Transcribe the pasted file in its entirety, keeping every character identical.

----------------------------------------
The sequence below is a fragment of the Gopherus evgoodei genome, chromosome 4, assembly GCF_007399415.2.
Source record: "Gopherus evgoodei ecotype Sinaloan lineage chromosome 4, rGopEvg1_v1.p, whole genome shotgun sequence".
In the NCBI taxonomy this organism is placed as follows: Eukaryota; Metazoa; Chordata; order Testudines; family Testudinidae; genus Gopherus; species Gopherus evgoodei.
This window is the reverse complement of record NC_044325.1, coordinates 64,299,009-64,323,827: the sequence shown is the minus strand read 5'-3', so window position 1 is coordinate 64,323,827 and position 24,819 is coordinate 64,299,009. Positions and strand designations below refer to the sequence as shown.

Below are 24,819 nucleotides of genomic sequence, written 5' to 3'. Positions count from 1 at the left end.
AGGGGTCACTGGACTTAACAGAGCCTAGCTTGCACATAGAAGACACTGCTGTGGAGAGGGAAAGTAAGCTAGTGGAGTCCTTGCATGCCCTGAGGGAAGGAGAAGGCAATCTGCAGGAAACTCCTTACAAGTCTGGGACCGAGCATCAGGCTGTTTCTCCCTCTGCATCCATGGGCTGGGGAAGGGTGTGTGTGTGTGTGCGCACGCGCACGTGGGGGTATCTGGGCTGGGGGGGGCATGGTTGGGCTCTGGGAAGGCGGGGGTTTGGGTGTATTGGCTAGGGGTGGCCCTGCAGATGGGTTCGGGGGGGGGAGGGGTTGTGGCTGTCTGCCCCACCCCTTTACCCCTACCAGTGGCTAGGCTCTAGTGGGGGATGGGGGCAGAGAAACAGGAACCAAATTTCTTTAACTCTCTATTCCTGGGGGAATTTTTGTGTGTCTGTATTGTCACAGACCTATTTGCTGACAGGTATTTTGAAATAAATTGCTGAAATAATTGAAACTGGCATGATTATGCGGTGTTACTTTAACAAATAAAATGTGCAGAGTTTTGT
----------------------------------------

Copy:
The sequence below is a fragment of the Gopherus evgoodei genome, chromosome 4, assembly GCF_007399415.2.
Source record: "Gopherus evgoodei ecotype Sinaloan lineage chromosome 4, rGopEvg1_v1.p, whole genome shotgun sequence".
In the NCBI taxonomy this organism is placed as follows: Eukaryota; Metazoa; Chordata; order Testudines; family Testudinidae; genus Gopherus; species Gopherus evgoodei.
This window is the reverse complement of record NC_044325.1, coordinates 64,299,009-64,323,827: the sequence shown is the minus strand read 5'-3', so window position 1 is coordinate 64,323,827 and position 24,819 is coordinate 64,299,009. Positions and strand designations below refer to the sequence as shown.

Below are 24,819 nucleotides of genomic sequence, written 5' to 3'. Positions count from 1 at the left end.
AGGGGTCACTGGACTTAACAGAGCCTAGCTTGCACATAGAAGACACTGCTGTGGAGAGGGAAAGTAAGCTAGTGGAGTCCTTGCATGCCCTGAGGGAAGGAGAAGGCAATCTGCAGGAAACTCCTTACAAGTCTGGGACCGAGCATCAGGCTGTTTCTCCCTCTGCATCCATGGGCTGGGGAAGGGTGTGTGTGTGTGTGCGCACGCGCACGTGGGGGTATCTGGGCTGGGGGGGGCATGGTTGGGCTCTGGGAAGGCGGGGGTTTGGGTGTATTGGCTAGGGGTGGCCCTGCAGATGGGTTCGGGGGGGGGAGGGGTTGTGGCTGTCTGCCCCACCCCTTTACCCCTACCAGTGGCTAGGCTCTAGTGGGGGATGGGGGCAGAGAAACAGGAACCAAATTTCTTTAACTCTCTATTCCTGGGGGAATTTTTGTGTGTCTGTATTGTCACAGACCTATTTGCTGACAGGTATTTTGAAATAAATTGCTGAAATAATTGAAACTGGCATGATTATGCGGTGTTACTTTAACAAATAAAATGTGCAGAGTTTTGT